In order to evaluate the full spectral coverage achieved from this device, we also recorded emission spectra for different laser drive currents (within the 0.85‒1.20 A operating dynamic range of the device) as a function of PTuning (using both 20 and 95-µs-wide tuning pulses). The spectral coverage obtained from all measurements showing single mode emission in the range ~2.185–2.285 THz is shown in Fig. 3(c). Additionally, through such concurrent control of both the laser driving current and tuning power, the modes centered at ~2.250 THz, 2.220 THz and 2.285 THz can be tuned quasi-continuously by ~7 GHz, 5 GHz and 4 GHz, respectively [Fig. 3(c) inset]. We note that a programmable frequency-selection scheme could readily be implemented through appropriate selection of input power to the two cavities. Alternatively, the device could be operated in a quasi-broadband regime through the use of a pseudo-random input waveform. Also, we note that the SMSR of these modes varies typically between 14 and 40 dB. This low value is due to the trade-off between achieving wide tunability whilst suppressing emission of multiple modes in these CC devices. We also note that whilst the output THz power does not degrade significantly as a function of the tuning power , variation of the laser drive current results in a change in the THz output power as shown in Fig. 3(a). As such, the quasi-continuous tuning of the CC modes also results in a variation of the output power from the CC QCL.
4. Continuous frequency tunable CC THz QCL
In order to achieve continuous frequency tuning of CC modes with a high SMSR, a one-dimensional photonic lattice (PL) was incorporated in the lasing cavity to introduce a photonic stopband in the emission spectra. Although this stopband suppresses discrete frequency tuning (mode hopping) in these devices, it can enhance the SMSR while retaining continuous tunability around the Bragg frequency of the PL. To this end, a one-dimensional finite PL  comprising ten defect sites and a central π-shift element  was incorporated in the center of the lasing cavity using FIB milling to an etch depth of ~1.9 µm [Fig. 4(a)]. The periodicity of the PL (Λ = 19.85 µm,) was matched to a Bragg frequency of 2.21 THz. The PL was designed with a stopband width of ~234 GHz, which was sufficient to suppress all previously accessible CC modes except those centered at the Bragg frequency [Fig. 4(b)]; PLs with an etch depth of ~2 µm were found by simulation to provide the desired refractive index contrast (Δn = 0.31) to achieve this wide stopband. The spectral emission of this device was simulated, using the transfer matrix model described previously, for the case of 95-µs-wide pulses supplied to the tuning cavity. As shown in Fig. 4(c), the PL was predicted to suppress all discrete frequency tuning simulated in Fig. 2(d); instead continuous tuning over ~5 GHz centered at ~2.215 THz was predicted. Experimental spectra acquired with 2-µs-wide current pulses ILasing = 1.10A (PLasing = 5.5 W) are shown in Fig. 4(c). An SMSR of 40 dB and continuous tuning over ~3 GHz were observed, in good agreement with the simulations. Furthermore, since the laser drive current is not varied in this case, continuous tuning is achieved without any degradation of the THz output power [Fig. 4(c) inset].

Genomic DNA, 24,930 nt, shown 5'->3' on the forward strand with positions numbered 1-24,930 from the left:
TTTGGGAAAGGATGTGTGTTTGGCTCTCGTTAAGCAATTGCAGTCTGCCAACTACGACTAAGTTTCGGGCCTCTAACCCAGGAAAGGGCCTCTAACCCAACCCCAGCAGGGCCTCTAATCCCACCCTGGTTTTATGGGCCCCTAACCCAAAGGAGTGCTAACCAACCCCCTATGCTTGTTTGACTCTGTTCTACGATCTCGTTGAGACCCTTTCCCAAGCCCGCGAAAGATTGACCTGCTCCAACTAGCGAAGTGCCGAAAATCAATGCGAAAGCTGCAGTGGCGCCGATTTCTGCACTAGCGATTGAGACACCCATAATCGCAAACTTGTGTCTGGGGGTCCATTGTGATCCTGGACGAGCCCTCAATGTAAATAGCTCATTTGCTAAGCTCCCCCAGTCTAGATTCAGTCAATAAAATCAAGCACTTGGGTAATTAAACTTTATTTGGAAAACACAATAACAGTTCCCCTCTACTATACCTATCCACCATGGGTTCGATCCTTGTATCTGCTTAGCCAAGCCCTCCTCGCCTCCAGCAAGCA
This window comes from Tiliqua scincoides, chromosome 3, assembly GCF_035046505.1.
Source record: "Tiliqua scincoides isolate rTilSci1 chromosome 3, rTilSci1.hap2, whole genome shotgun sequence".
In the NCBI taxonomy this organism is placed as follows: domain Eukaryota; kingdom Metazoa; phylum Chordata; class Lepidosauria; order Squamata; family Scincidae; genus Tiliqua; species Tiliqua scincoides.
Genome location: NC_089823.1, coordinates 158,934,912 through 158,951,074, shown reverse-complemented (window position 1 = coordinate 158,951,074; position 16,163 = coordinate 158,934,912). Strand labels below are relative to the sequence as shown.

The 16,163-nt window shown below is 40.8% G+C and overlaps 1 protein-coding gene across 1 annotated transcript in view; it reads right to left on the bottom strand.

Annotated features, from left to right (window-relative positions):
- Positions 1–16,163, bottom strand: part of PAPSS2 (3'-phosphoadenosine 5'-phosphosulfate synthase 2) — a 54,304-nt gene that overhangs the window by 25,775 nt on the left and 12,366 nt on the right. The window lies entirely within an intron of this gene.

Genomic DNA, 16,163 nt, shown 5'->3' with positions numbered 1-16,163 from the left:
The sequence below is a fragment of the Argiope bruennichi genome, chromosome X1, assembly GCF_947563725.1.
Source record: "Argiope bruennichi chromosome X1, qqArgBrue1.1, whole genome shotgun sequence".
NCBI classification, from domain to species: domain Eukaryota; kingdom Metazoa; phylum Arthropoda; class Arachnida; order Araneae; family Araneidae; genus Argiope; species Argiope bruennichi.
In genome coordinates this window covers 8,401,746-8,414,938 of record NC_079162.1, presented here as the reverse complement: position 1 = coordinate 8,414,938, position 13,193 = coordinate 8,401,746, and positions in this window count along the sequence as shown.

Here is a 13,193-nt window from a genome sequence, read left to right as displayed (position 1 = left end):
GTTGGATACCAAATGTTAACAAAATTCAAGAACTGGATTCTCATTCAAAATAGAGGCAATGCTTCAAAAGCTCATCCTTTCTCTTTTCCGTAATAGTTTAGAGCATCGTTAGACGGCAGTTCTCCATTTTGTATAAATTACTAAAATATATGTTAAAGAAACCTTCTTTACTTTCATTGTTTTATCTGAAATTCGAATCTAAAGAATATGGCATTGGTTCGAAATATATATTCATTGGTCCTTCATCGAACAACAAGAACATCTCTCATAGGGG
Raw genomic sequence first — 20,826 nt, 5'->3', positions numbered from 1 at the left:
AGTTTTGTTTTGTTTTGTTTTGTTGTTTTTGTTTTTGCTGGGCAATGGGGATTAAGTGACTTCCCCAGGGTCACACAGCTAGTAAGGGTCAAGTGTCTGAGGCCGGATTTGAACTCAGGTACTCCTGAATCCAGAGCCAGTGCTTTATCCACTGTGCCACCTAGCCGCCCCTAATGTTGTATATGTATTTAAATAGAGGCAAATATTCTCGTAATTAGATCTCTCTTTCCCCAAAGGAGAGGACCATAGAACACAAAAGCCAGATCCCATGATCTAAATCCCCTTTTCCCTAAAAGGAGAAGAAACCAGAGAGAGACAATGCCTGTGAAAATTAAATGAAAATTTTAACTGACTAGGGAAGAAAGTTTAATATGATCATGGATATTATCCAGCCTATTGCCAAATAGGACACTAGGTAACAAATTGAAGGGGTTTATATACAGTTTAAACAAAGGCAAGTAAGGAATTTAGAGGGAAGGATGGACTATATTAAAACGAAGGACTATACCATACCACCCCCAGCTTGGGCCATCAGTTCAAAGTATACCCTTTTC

In summary, an increase in the number of accessible modes in a CC THz QCL has been demonstrated by reducing the repetition frequency of the Vernier resonance and increasing the CSR of the CC design. This allowed both red shift and blue shift in frequency along with a controlled variation of the frequency separation between mode hops. Wide current pulses are used to drive the tuning cavity to introduce a greater thermal perturbation in the lasing cavity section via heat conduction through the monolithic substrate enabling a narrow band quasi-continuous tuning. A spectral coverage range of ~100 GHz from 2.185 to 2.285 THz and a quasi-continuous tuning of ~7 GHz at ~2.25 THz was realized using this scheme. The SMSR was improved by patterning a PL into the lasing cavity, and a continuous tuning of ~3 GHz with an SMSR of 40 dB was recorded, without any degradation in output power. We note that frequency tunability could be further optimized by using an active region design with a larger gain bandwidth and better dynamic range.
Engineering and Physical Sciences Research Council (EPSRC), UK (COTS programme EP/J017671/1, and EP/J002356/1). EHL and AGD are grateful for support from the Royal Society and Wolfson Foundation.
Research data associated with this paper are openly available from the University of Leeds data repository: http://doi.org/10.5518/115.